Currently, Centers for Medicare & Medicaid Services (CMS) has a backlog of more than 25,000 appeals for home health care services that have been denied. In many of these cases, the agency claims that it does not have enough information to make a determination, which only contributes to the backlog.
In an effort to reduce the backlog and speed up the review of home health care claim appeals, Senator Kenny Marchant (R-TX), with co-sponsor Representative Earl Blumenauer (D-OR), introduced H.R. 2663, the Home Health Documentation and Program Improvement Act of 2017, in late May. The bill seeks to amend title XVIII of the Social Security Act, which would allow CMS to use additional documentation in their consideration of appeals, making the process faster and more accurate. The legislation is proposed to begin January 1, 2018.
Although GovTrack, an independent organization that tracks legislation, gives the bill a mere 7 percent chance of actually being passed, it is still worth paying attention because it’s likely to spur more discussion about how to reduce the time it takes to process appeals and ultimately get patients the care they need.
The Basics of H.R. 2663
In the most basic terms, passage of H.R. 2663 would accomplish two things:
- 1. Allow the inclusion of a home health medical record with the supporting documentation that a patient is eligible for home health services. Currently, only a physician’s record is acceptable.
- 2. Allow home health agencies to accept a percentage of the billed amount if they agree to forgo the administrative claims process. The actual percentage of payment would be determined by the Secretary of Health and Human Services should the legislation become law, using the percentage used under CMS hospital appeals settlement that began October 31, 2014.
Both statutes would theoretically speed up the review of appeals, reducing the backlog. However, CMS claims that the backlog is due to several factors, not just the number of claims. The agency notes that changes in a correspondence system and staffing challenges have also slowed down appeal reviews, but the Government Accounting Office identified additional issues. Chief among them is the fact that CMS uses several different data systems to manage claims denial and appeal information at different levels, which are not compatible with each other. This results in missing information, duplication of efforts, and confusion for beneficiaries — in addition to significant delays in processing time.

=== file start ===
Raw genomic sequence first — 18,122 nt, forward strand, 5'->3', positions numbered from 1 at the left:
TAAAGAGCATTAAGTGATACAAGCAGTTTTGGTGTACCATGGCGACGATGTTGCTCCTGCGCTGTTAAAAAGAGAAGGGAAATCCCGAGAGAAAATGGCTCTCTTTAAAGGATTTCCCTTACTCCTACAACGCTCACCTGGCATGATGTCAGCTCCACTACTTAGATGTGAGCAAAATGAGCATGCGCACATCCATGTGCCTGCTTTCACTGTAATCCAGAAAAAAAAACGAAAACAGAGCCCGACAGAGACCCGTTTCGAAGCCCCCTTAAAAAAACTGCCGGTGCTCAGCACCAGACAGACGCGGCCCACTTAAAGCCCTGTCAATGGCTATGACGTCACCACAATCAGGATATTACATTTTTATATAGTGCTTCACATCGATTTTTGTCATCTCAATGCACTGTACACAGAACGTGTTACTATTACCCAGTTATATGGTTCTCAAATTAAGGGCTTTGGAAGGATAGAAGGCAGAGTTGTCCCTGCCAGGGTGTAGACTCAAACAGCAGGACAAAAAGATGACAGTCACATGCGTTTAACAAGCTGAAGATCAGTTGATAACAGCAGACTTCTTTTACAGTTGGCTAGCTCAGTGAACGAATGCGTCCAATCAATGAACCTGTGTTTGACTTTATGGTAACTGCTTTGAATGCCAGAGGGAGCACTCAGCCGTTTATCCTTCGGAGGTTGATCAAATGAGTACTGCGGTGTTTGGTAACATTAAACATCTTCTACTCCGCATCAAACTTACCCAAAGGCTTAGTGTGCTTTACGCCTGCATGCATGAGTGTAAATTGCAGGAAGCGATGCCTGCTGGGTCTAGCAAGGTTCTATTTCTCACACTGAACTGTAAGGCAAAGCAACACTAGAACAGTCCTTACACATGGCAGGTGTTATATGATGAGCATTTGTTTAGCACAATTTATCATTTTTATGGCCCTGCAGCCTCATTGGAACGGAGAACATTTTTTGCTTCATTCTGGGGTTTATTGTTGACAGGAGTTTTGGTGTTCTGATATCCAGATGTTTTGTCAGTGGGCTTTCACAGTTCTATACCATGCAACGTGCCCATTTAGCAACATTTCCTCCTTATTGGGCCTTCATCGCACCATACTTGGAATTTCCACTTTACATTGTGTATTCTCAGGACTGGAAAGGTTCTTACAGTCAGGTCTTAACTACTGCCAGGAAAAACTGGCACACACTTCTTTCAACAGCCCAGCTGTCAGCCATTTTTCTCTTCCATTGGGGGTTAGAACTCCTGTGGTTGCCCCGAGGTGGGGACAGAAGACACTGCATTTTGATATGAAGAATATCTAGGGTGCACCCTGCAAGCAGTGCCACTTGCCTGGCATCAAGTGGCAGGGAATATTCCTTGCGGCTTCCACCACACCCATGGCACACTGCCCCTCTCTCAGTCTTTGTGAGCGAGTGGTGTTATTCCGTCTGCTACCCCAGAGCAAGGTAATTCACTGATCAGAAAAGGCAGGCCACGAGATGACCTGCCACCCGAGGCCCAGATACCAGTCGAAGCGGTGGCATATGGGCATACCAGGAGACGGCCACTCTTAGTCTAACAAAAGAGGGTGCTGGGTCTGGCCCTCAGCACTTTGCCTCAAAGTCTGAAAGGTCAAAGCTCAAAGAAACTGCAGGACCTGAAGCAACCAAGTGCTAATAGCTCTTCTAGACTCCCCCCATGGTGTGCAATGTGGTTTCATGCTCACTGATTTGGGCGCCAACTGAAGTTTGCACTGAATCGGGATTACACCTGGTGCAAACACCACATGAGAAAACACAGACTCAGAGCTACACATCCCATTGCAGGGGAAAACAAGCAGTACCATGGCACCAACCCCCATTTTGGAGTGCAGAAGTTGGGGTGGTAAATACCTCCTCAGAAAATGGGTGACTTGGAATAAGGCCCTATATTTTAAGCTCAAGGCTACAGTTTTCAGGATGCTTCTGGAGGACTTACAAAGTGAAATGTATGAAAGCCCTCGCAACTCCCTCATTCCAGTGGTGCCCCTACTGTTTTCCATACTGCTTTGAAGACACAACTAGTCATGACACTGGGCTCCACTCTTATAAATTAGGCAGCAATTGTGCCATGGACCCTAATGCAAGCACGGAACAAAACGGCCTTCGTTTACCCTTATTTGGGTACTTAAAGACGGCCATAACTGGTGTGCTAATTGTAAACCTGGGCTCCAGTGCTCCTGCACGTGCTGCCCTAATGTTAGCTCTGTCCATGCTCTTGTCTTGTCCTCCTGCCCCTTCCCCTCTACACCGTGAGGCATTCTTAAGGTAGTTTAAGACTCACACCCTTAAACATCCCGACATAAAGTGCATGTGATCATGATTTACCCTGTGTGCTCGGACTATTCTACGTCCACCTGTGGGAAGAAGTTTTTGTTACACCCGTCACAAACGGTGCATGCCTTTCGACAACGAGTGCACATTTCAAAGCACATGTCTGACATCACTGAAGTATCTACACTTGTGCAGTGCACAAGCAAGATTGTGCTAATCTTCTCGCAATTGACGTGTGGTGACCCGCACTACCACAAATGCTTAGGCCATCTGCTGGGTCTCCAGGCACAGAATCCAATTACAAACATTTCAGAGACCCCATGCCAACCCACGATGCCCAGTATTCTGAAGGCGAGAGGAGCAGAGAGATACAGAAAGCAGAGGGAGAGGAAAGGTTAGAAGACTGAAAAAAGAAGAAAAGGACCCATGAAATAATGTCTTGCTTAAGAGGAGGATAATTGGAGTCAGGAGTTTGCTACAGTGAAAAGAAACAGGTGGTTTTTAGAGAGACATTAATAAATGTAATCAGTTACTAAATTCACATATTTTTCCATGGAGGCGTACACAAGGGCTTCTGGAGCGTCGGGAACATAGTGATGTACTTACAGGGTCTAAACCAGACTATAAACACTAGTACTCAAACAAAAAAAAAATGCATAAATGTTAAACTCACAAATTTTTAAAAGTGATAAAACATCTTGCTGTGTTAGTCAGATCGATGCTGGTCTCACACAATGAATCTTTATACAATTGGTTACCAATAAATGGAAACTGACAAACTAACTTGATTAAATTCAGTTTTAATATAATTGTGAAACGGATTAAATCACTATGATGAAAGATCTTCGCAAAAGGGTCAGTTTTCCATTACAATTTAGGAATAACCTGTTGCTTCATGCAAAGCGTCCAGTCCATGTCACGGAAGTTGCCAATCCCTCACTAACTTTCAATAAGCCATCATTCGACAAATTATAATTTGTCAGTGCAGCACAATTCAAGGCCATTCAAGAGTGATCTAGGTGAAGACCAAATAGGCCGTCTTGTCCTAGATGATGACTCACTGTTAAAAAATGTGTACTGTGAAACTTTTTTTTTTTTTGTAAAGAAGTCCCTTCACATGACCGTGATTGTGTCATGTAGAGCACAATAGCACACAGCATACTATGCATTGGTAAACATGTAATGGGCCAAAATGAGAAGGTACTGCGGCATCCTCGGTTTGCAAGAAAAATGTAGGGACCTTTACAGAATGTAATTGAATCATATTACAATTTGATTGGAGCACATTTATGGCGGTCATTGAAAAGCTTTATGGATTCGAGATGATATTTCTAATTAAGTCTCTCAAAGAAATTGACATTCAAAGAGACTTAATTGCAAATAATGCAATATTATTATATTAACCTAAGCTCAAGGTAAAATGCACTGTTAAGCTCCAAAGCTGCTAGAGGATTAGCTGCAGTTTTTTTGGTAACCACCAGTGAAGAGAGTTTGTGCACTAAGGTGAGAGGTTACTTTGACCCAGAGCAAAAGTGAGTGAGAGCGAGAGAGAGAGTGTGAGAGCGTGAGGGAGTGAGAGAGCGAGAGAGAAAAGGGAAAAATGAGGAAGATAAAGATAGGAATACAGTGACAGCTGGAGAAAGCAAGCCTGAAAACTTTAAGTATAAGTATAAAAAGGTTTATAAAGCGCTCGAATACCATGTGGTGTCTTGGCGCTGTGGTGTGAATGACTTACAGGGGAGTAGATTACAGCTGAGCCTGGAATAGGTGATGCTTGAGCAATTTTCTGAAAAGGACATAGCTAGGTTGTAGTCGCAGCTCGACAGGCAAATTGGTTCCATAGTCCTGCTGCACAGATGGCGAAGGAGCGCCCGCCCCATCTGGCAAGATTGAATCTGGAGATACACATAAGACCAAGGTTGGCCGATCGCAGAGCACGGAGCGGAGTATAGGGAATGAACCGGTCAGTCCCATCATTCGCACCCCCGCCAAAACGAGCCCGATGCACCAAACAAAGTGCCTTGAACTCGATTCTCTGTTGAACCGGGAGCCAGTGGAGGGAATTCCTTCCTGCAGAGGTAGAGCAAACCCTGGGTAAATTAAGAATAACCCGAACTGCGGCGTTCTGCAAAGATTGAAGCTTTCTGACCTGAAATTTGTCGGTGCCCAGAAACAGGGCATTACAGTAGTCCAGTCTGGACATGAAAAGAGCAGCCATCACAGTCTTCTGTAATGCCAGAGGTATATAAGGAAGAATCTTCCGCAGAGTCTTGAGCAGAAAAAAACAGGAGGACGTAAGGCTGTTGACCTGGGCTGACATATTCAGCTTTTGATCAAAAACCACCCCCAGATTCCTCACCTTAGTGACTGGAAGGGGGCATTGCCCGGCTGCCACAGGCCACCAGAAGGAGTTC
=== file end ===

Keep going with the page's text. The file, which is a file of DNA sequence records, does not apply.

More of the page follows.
Therefore, while allowing CMS to use all pertinent information in the review of appeals and to make settlements with HHAs can reduce some of the backlog, without more systematic changes to streamline processing and create more consistency in the data management.
The Need for Appeal Reform
Anyone who has attempted to navigate the CMS appeal process can attest to the labyrinthine process — and the fact that it can often take as long as four to five times longer than the 90 days within which the agency promises a resolution. In fact, the average appeal time is now nearly 475 days, during which time patients often have to forgo care, pay out of pocket, or continue to receive care in hopes that their HHA will be paid upon the appeal being granted.
Two of the most common reasons that home health claims are denied are that the patient doesn’t meet the definition of “homebound,” and that home care would not measurably improve a patient’s condition. Often, words like “stable,” “chronic,” or “no restorative potential” are used in these types of denials. Under the current rules, in order for a patient to appeal such a denial, he or she would need a written statement from their physician noting the extreme difficulty inherent in leaving the house, or that the care could help slow the chronic diseases progression as well as reduce the likelihood of or provide treatment for concurrent conditions. Should H.R. 2336 pass, a home health agency could provide evidence from the patient’s record to support these claims, but for now, the only recourse for the patient is the physician’s statement.
Home health agencies can help with this process by maintaining the lines of communication with providers, and using software to manage patient records and share pertinent information with other providers. You can also help your patients by notifying them of their rights to appeal and providing information about the process of making an appeal.
H.R. 2663 is currently being considered by the House Ways and Means Committee. Stay tuned to this space for more information about its progress and what any changes could mean for your agency. In the meantime, to learn more about software solutions that can help you more efficiently manage patient records and reduce the chances of claims being denied, check out Complia Health’s extensive product offerings.